I had a good friendship with a seventy-one-year-old man which unfortunately kind of soured when he confessed that his feelings were more-than-friends. This was after I'd been driving him to his doctor's appointments and hearing about his diabetes and gas and other old-man ailments. We enjoyed listening to classical music together, talking about literature, and I encouraged him to seek social outlets in his building, an old people's building, and he said the ladies in his building were too old for him!

Wow! How did you meet him?
I was volunteering for a service that drives senior citizens. He's very dapper. He's Argentinean and has a very interesting life story. He was a diamond setter and also played the piano, he would play for ballerinas... (5)

Are you sure you weren't interested? Who doesn't like a dapper seventy-year-old?
Yeah, he always wore cologne and a nice outfit when I saw him, which is more than I can say for most men in their twenties.

Have you ever dated someone or refused to date someone because of what he was reading?
I dated this welder who really loved Louis L'Amour.

Sexy! What happened with him?
He was too much of a pothead. (6)

Notes:
(1) Considering I spend so much time inside, you'd think I'd know every author mentioned is this paragraph. Alas, I know none of them. Pain and shame redux!

(2) Wouldn't it be cool if she had a stop sign made out of red construction paper and masking tape and took it out whenever someone needed to be stopped?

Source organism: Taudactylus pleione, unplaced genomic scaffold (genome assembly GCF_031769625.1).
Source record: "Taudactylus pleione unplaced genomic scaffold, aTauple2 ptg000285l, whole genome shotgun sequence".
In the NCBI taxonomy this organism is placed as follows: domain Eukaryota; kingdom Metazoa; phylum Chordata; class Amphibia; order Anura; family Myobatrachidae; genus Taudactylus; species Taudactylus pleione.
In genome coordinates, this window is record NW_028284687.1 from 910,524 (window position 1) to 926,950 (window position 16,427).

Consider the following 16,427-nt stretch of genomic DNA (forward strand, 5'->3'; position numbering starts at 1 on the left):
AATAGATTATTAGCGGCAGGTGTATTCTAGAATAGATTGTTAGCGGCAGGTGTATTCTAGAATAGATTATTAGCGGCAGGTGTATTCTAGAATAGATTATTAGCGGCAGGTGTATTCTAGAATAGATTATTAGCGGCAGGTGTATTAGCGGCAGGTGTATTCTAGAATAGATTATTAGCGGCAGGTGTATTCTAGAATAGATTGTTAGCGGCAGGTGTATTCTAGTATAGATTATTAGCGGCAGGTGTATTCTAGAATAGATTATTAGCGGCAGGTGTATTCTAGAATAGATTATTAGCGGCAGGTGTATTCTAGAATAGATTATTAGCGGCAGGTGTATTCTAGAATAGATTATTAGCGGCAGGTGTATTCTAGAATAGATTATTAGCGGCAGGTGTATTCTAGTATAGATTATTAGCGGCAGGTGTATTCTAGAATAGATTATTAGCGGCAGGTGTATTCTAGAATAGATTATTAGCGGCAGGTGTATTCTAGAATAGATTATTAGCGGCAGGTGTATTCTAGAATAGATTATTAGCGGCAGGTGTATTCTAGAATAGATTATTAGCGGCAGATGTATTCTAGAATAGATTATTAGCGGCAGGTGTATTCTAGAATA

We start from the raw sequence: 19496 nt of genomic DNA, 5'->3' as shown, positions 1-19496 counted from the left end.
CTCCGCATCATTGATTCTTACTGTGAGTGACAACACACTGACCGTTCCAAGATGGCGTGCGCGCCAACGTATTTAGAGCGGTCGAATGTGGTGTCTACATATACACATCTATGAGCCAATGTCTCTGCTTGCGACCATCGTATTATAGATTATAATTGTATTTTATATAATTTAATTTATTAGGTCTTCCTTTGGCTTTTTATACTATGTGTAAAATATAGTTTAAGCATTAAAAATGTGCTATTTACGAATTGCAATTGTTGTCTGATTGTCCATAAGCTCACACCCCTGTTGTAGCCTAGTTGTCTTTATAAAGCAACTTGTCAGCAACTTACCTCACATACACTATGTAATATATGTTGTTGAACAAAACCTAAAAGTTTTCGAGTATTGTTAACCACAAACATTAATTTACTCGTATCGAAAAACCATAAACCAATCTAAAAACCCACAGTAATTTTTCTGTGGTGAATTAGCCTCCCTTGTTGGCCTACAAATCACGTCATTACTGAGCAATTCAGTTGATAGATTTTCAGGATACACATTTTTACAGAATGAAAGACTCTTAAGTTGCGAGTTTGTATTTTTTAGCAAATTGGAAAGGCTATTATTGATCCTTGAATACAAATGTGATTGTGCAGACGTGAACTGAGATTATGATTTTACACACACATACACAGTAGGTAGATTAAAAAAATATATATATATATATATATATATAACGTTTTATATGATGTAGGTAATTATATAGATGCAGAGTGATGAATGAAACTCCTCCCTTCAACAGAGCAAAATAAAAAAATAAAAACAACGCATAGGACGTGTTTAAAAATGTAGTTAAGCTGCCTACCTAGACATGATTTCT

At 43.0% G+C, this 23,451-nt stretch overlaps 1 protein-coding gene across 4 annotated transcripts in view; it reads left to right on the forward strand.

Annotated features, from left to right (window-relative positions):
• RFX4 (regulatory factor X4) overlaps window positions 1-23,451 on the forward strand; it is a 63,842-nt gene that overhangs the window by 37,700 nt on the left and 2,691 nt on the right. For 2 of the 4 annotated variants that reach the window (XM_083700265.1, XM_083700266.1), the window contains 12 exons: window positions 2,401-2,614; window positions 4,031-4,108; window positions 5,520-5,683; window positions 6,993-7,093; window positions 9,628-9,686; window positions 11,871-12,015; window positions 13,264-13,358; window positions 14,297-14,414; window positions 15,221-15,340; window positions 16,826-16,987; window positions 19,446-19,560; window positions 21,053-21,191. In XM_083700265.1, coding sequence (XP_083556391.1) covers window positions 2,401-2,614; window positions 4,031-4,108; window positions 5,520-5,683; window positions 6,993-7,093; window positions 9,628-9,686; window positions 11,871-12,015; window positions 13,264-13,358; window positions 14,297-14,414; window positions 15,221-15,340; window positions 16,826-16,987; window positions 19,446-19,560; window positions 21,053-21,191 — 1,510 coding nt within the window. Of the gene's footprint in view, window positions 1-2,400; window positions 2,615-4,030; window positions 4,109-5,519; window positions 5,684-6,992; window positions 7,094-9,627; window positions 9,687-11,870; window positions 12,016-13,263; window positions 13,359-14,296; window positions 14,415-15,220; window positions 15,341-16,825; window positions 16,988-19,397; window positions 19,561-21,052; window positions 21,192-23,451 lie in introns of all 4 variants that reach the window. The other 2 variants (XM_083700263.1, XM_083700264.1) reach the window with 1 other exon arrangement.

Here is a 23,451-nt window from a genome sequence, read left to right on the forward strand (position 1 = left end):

(3) Yes, it is.

(4) Wait, "exploring each other as people" is not sexual? See note (3).

(5) So this is what I'm missing by never going outside. Darn!

(6) I wonder if the seventy-one-year-old is still single.

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April 29, 2010

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New Uses for Lame Stuff that Technology has Replaced // Landrew Kentmore

Before companies made cars and trucks that could drive in the snow, people in places like Alaska and Canada used huskies and sleds to get around. When four-wheel drive was invented, it didn't hurt the sled or husky markets because sleds can still be used to go off sweet jumps and huskies are great pets for people who are really into wolves but not brave enough to trap a real one.

Unfortunately, a lot of old stuff is not as cool as a sled and not as alive as a husky. Here are some of my ideas of what we can do with lame old stuff that technology has replaced.

old-suvs-and-new-suves.jpg